Directed By Tom Jeffrey
Starring Graham Kennedy, John Jarratt, Bryan Brown, Graeme Blundell, John Hargreaves

“Welcome to Patrol Two Two. Specialists in arson, murder, and drinking.”
                        – Rogers (Bryan Brown)

Australia doesn’t make many war movies – hell, Australia doesn’t make many movies – but the ones we do make tend to leave a mark. Gallipoli and Breaker Morant are remembered as two of the best war films ever made, and even Kokoda, which took a fascinating piece of Australian martial history and reduced it to a fairly generic “lost patrol” scenario, made quite a splash upon its release. We don’t talk about Vietnam much, though; apart from television miniseries such as Sword Of Honour and Vietnam, it’s remained largely untouched as a film subject. There are films that use the war as character background or as a peripheral concern, but to this date the only noteworthy Australian feature that deals directly with the war is The Odd Angry Shot.
         
The film deals with the experiences of Australian SAS troopers in the late ’60s. It’s not an action movie by any stretch of the imagination; the title itself refers to the infrequency of guerrilla warfare. Sam Mendes’ Jarhead made a big hullaballoo about the tedium of modern warfare a few years ago, but The Odd Angry Shot makes the same point just as effectively, and without ramming it down the viewer’s throat. Much of the film is spent watching the characters kill time on base by drinking, gambling, brawling, and swapping stories. The scenes of actual combat are rare, jolting, and presented without undue histrionics. Tonally, the film has something in common with M.A.S.H., in that its chief concerns are texture and character rather than plot.
         
Tom  Jeffrey, who only directed two other features, is not a man whose name will last in the annals of film history, but he acquits himself well here, using a relaxed documentary style to capture the goings-on. He keeps the stylistic flourishes to a minimum, but when he does deploy them, it’s to excellent effect; the smash cut from a shot of a laughing Rogers (Bryan Brown) to a shot of the same character lying in the dirt with his face covered in blood is particularly effective.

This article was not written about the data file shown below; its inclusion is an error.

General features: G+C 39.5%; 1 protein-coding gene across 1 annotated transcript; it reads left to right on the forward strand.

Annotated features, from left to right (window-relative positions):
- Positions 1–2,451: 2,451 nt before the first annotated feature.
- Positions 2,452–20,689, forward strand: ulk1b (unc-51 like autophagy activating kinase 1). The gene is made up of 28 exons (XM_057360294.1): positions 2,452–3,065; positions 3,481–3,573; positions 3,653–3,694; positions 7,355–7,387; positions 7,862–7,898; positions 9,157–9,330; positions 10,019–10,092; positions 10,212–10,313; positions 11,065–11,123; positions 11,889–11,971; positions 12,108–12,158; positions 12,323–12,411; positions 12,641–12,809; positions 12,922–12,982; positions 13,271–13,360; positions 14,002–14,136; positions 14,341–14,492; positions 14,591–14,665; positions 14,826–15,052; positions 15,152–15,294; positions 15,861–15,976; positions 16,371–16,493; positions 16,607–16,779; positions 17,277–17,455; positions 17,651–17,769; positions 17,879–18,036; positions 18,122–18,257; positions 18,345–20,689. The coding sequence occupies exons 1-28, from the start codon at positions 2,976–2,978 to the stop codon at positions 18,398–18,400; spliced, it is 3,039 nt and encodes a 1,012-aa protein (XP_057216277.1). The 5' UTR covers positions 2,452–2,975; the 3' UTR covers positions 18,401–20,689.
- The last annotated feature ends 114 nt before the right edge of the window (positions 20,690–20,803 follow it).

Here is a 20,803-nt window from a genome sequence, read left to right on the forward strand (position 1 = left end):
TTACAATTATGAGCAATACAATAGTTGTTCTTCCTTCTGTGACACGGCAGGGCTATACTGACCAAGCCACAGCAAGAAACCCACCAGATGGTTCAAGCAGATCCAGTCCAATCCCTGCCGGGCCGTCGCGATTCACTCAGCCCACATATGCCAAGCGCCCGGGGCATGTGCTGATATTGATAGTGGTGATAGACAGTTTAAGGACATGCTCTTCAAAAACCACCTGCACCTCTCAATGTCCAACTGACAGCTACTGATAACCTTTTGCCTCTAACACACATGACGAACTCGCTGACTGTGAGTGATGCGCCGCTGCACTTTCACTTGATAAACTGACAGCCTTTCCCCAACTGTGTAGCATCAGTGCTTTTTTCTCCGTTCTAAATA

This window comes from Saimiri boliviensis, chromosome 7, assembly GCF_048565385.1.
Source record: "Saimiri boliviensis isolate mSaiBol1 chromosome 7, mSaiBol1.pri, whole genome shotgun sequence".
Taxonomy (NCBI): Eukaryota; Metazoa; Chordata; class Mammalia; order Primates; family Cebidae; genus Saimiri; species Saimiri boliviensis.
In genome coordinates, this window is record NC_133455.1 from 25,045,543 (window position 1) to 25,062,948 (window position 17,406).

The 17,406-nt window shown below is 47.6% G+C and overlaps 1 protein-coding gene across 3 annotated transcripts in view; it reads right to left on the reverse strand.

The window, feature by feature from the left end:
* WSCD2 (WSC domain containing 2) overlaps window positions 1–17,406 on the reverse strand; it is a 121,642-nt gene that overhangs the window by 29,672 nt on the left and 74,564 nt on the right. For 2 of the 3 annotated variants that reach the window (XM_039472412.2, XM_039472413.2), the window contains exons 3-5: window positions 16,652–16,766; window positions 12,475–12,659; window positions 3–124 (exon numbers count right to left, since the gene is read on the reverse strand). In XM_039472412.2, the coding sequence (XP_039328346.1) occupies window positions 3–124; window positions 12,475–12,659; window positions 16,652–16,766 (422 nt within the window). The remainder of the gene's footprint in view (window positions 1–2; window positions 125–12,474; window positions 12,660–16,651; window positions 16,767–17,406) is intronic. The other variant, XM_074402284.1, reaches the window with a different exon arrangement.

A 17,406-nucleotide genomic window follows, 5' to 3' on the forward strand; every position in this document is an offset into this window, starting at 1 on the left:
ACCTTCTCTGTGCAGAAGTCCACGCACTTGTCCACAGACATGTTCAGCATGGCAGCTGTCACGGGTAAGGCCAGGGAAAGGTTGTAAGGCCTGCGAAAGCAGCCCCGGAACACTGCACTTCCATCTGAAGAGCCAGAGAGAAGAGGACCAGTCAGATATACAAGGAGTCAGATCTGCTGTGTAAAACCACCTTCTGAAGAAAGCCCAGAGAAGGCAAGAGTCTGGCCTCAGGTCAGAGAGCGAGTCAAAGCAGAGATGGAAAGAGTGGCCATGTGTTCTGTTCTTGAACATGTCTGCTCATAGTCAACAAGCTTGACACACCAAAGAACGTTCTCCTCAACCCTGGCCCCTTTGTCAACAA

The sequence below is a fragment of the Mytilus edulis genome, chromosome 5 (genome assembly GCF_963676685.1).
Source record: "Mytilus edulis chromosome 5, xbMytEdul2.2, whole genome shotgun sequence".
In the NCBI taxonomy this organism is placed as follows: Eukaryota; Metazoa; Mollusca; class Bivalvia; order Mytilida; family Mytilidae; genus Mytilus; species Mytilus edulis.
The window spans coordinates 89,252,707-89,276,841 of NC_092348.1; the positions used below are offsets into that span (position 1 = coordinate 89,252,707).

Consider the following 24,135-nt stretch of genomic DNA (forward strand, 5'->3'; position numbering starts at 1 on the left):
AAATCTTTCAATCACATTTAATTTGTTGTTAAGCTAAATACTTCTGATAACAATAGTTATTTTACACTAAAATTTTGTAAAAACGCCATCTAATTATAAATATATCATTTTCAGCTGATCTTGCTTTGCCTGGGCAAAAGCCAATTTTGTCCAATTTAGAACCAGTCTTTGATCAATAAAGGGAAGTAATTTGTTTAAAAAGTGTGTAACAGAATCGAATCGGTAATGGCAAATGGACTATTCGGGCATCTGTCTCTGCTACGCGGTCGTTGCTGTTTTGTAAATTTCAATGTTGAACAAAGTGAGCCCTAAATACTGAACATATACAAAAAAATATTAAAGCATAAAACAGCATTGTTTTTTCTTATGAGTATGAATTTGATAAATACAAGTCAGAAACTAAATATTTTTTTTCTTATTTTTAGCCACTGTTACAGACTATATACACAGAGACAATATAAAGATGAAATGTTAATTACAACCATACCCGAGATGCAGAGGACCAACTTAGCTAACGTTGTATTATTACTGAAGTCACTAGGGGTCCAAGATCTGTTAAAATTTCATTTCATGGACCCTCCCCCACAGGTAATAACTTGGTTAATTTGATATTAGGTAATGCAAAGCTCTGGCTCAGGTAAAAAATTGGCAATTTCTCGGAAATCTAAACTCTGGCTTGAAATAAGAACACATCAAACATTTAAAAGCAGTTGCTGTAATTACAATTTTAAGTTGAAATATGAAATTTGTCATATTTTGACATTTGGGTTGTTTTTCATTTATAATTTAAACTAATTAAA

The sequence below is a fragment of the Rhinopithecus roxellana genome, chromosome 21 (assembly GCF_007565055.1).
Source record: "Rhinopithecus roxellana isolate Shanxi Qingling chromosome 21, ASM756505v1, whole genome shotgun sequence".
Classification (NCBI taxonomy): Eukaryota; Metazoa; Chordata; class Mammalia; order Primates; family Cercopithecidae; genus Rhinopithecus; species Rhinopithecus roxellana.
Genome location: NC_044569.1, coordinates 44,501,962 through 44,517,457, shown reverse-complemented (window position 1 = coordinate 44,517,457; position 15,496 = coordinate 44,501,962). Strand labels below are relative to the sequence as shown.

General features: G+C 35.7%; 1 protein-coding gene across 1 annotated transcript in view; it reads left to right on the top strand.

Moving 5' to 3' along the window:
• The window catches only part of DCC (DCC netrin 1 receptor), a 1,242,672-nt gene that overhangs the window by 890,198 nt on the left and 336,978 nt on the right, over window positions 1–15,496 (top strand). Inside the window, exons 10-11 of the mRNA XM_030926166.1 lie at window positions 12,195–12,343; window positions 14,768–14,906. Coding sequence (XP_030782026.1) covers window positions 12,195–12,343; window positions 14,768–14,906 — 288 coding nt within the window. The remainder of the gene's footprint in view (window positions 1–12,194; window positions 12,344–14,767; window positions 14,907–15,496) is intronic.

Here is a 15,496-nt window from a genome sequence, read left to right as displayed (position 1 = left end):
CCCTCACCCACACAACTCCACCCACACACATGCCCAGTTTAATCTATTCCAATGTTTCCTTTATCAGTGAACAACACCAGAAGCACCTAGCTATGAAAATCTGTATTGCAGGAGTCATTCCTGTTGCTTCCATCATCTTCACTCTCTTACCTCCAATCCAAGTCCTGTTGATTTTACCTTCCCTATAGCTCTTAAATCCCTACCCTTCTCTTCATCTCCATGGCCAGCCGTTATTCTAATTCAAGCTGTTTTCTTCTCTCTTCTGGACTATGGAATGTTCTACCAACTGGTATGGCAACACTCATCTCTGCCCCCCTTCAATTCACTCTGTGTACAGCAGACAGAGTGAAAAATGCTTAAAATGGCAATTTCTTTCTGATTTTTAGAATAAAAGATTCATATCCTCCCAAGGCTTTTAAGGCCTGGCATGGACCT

Speaking of Brown, he’s certainly not the only familiar face to be found. It’s arguable whether it’s a strength or a weakness, but one of the traits of Australian cinema, particularly in the late ’70s and early ’80s, is that the same actors keep cropping up over and over again. The industry was – and is – too small, so the same talent pool gets dredged repeatedly. The Odd Angry Shot is a perfect example of this sort of thing; the film is packed with recognizable performers. John Jarratt is Bill, our nominal point of view character, and the rest of the core group is filled out by Brown, Graeme Blundell and Graham Kennedy, who received top billing. That’s an impressive enough ensemble right there, without even looking at the rest of the cast, which includes the likes of Ian Gilmour, Ray “Alf Stewart” Meagher, Frankie J. Holden and Max Cullen. Really, the only glaring omission is Bruce Spence.
         
Top acting honours go to Australian icon Kennedy as the philosophical former painter who is the only character cultured enough to comment on the political and social ramifications of the Australians’ presence in Vietnam. Kennedy is renowned as a light entertainer, but he brings a lot of subtlety and pathos to the role; his speech about his ex-wife is a standout.

The film is by no means perfect, and many of faults are a reflection of the period it was produced in. The bombastic score is distracting, and is reminiscent of Brian May’s work on Mad Max. The stereotyped portrayal of two black American G.I.s is  cringe-inducing, and some of the minor speaking roles are marred by stilted line deliveries – that small talent pool I  mentioned earlier often means that you have to take who you can get to fill the smaller parts. Despite these issues, it still works overall. It’s a funny, bawdy character comedy that captures the larrikinism and laconic humour that is such a big part of our national identity, without skimping on the tragedy and horror endemic to the war. The Australian experience in Vietnam is an ill-explored area of history and, if only for that reason, The Odd Angry Shot deserves a more elevated position in our film pantheon.

TRAVIS JOHNSON

First published 18/02/2011

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